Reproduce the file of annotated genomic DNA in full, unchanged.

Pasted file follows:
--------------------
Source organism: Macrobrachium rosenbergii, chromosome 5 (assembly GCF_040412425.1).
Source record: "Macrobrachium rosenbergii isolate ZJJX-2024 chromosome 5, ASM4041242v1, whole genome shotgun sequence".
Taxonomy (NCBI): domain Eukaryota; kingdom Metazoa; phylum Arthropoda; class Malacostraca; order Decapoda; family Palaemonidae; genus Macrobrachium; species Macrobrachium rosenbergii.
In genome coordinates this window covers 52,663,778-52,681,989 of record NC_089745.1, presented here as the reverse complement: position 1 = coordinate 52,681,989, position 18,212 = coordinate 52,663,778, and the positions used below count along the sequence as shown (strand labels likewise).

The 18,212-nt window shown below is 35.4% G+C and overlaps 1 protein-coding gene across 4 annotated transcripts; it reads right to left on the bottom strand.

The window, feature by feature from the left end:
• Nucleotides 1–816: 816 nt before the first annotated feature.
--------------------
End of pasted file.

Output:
Source organism: Macrobrachium rosenbergii, chromosome 5 (assembly GCF_040412425.1).
Source record: "Macrobrachium rosenbergii isolate ZJJX-2024 chromosome 5, ASM4041242v1, whole genome shotgun sequence".
Taxonomy (NCBI): domain Eukaryota; kingdom Metazoa; phylum Arthropoda; class Malacostraca; order Decapoda; family Palaemonidae; genus Macrobrachium; species Macrobrachium rosenbergii.
In genome coordinates this window covers 52,663,778-52,681,989 of record NC_089745.1, presented here as the reverse complement: position 1 = coordinate 52,681,989, position 18,212 = coordinate 52,663,778, and the positions used below count along the sequence as shown (strand labels likewise).

The 18,212-nt window shown below is 35.4% G+C and overlaps 1 protein-coding gene across 4 annotated transcripts; it reads right to left on the bottom strand.

The window, feature by feature from the left end:
• Nucleotides 1–816: 816 nt before the first annotated feature.